Why we should all think Mediterranean when we eat

news: Why we should all think Mediterranean when we eat

By Sue Hall

On Saturday February 23, Jorge Botelho, Mayor of Tavira, launched the exhibition Dieta Mediterrânica (Mediterranean Diet) at the Palácio da Galeria.

The exhibition explores the intangible cultural heritage of human health and nutrition found in the Mediterranean diet.

This is a timely exhibition aimed at a variety of audiences. Only this week, another report has credited the Mediterranean diet with reducing heart attacks and strokes.

According to the New York Times, “about 30% of heart attacks, strokes and deaths from heart disease can be prevented in people at high risk if they switch to a Mediterranean diet rich in olive oil, nuts, beans, fish, fruits and vegetables, and even drink wine with meals, a large and rigorous new study has found”.

The findings, published on The New England Journal of Medicine’s website on Monday were based on the first major clinical trial to measure the diet’s effect on heart risks.

The magnitude of the diet’s benefits startled experts and the study ended early, after almost five years, because the results were so clear it was considered unethical to continue.

The show explores the region’s intangible cultural heritage of food related to good health
The show explores the region’s intangible cultural heritage of food related to good health

Tavira, as community representative for Portugal, is involved in a transnational project to gain recognition from UNESCO for the Intangible Cultural Heritage of Humanity that is the Mediterranean diet. The Application also involves Spain, Italy, Greece, Cyprus, Croatia and Morocco because of the shared common heritage.

The Mediterranean diet comes from the Greek term díaita meaning lifestyle.Over the past 3,000 years, around the Mediterranean human societies have developed a way of life, passed down from generation to generation, which integrates diverse systems of knowledge and agricultural production techniques, navigation and fisheries, symbolic rituals, cyclical festivities, sociability and a balanced and healthy food model, already recognised by UNESCO (2010) and the World Health Organisation.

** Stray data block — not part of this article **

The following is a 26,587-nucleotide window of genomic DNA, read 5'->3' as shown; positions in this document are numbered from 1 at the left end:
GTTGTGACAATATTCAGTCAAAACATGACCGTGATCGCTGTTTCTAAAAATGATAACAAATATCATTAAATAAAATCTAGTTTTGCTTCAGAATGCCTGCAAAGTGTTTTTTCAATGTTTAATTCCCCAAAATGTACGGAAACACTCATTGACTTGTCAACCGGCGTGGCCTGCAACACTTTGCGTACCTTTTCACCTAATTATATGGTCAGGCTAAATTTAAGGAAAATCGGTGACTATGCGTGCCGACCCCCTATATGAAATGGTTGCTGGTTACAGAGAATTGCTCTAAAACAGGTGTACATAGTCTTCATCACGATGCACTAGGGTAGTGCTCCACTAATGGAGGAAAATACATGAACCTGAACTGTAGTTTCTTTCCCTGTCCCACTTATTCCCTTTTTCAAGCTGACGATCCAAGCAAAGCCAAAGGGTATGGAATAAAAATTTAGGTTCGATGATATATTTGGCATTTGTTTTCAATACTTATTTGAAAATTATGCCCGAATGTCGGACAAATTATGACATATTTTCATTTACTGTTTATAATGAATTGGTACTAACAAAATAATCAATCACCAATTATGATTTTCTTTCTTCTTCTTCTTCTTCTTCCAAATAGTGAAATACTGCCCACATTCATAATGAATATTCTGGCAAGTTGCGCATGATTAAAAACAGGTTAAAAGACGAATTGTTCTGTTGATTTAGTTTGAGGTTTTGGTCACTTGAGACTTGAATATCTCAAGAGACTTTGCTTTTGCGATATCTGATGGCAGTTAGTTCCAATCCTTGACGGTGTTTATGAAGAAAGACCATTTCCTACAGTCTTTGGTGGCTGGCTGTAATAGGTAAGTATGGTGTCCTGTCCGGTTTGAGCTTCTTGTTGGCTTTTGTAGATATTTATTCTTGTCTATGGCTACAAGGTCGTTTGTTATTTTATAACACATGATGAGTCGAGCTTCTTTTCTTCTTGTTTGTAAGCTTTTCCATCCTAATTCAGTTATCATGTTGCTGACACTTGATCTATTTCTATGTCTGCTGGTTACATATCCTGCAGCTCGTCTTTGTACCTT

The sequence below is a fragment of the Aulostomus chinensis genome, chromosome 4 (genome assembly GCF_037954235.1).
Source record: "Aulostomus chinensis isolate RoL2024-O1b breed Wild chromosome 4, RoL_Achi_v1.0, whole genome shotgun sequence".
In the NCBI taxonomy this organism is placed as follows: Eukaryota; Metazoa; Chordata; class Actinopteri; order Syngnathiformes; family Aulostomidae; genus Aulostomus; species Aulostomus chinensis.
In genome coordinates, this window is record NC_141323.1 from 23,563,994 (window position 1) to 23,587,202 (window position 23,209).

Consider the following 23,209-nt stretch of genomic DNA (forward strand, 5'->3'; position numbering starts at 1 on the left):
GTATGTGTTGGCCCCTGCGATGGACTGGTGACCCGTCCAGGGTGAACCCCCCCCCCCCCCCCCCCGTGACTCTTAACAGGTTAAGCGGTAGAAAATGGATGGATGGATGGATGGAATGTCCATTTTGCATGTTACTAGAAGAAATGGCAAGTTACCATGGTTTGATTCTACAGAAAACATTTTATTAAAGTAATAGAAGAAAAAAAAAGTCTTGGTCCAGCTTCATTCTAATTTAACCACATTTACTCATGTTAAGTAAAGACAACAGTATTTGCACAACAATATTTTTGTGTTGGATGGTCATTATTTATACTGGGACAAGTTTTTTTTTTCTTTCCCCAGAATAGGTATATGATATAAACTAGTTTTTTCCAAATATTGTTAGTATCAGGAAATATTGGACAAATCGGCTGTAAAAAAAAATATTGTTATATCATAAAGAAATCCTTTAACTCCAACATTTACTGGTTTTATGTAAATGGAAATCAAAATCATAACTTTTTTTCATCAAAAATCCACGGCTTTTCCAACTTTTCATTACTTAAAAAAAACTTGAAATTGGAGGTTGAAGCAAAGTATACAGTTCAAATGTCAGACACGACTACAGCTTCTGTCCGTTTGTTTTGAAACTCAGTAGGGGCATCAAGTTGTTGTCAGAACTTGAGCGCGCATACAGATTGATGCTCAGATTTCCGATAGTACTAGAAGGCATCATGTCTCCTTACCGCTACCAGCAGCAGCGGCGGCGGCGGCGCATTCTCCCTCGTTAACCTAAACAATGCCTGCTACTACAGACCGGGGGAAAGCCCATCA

The exhibition shows how the Mediterranean is so much more than just a sea or a geographical location. It is a way of seeing, thinking and acting.

The area enjoys a temperate climate with hot dry summers, strong light and relatively mild winters. The Mediterranean has, for centuries, been a gathering place for ancient civilisations, creating a particular way of life.

The culture of food reflects a system of values that overlaps into symbolic and religious traditions, in the sacred, symbolic rituals, fasting, prohibitions, restrictions, processions, offerings, purifications, fertility and harvesting ceremonies.

The Algarve is the “amphitheatre” that faces south, protected by hills, and is strongly influenced by the Mediterranean climate. The area has developed a non-irrigated cultural harvest of cork trees, olive trees, carob trees, almond trees, vines, herbs, some cereals, kitchen gardens, animal husbandry, salt flats, wild flowers and bees producing luscious honey.

The history of Tavira and the cultural practices of its inhabitants are deeply connected to the Mediterranean. Thereare rich landscapes, extensive lagoon areas, orchards of citrus, rivers and valleys with small agricultural villages …

Throughout the last millennium, the area has achieved a balance between humans and nature within interdependent rural communities. Seasonal migrations and agricultural work cycles based upon the seasons of the year are similar throughout the Mediterranean area.

This exhibition shows how the Mediterranean diet represents the balance between humans and nature and this is characterised by locally produced, simple, fresh seasonal products.

The exhibition can be visited until May 2014 from Tuesday to Saturday, from 10am to 12.30pm and from 2pm to 5.30pm.

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